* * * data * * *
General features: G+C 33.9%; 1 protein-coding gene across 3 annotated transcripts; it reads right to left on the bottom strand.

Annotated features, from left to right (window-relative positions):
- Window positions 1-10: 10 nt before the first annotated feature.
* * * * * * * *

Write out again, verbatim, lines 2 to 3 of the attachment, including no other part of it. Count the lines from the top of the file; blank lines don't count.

Annotated features, from left to right (window-relative positions):
- Window positions 1-10: 10 nt before the first annotated feature.